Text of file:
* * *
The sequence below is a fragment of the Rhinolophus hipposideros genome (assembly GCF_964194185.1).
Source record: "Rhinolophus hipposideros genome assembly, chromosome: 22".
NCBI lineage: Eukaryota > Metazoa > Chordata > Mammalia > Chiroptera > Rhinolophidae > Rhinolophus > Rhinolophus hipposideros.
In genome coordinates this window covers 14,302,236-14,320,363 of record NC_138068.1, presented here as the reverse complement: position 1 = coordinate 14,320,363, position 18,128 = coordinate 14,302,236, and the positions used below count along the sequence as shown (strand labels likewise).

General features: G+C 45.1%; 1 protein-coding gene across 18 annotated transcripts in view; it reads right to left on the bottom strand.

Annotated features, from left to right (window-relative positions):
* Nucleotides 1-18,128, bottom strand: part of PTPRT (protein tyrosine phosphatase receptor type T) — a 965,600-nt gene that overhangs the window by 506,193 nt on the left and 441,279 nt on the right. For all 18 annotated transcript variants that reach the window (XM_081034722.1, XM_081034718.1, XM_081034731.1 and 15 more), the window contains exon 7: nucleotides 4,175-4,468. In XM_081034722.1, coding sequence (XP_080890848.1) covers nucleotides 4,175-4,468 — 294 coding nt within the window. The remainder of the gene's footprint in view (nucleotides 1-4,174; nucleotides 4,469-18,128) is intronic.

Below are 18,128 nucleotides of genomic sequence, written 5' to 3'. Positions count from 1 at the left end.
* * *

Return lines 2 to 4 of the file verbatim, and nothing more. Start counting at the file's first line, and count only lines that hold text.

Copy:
Source record: "Rhinolophus hipposideros genome assembly, chromosome: 22".
NCBI lineage: Eukaryota > Metazoa > Chordata > Mammalia > Chiroptera > Rhinolophidae > Rhinolophus > Rhinolophus hipposideros.
In genome coordinates this window covers 14,302,236-14,320,363 of record NC_138068.1, presented here as the reverse complement: position 1 = coordinate 14,320,363, position 18,128 = coordinate 14,302,236, and the positions used below count along the sequence as shown (strand labels likewise).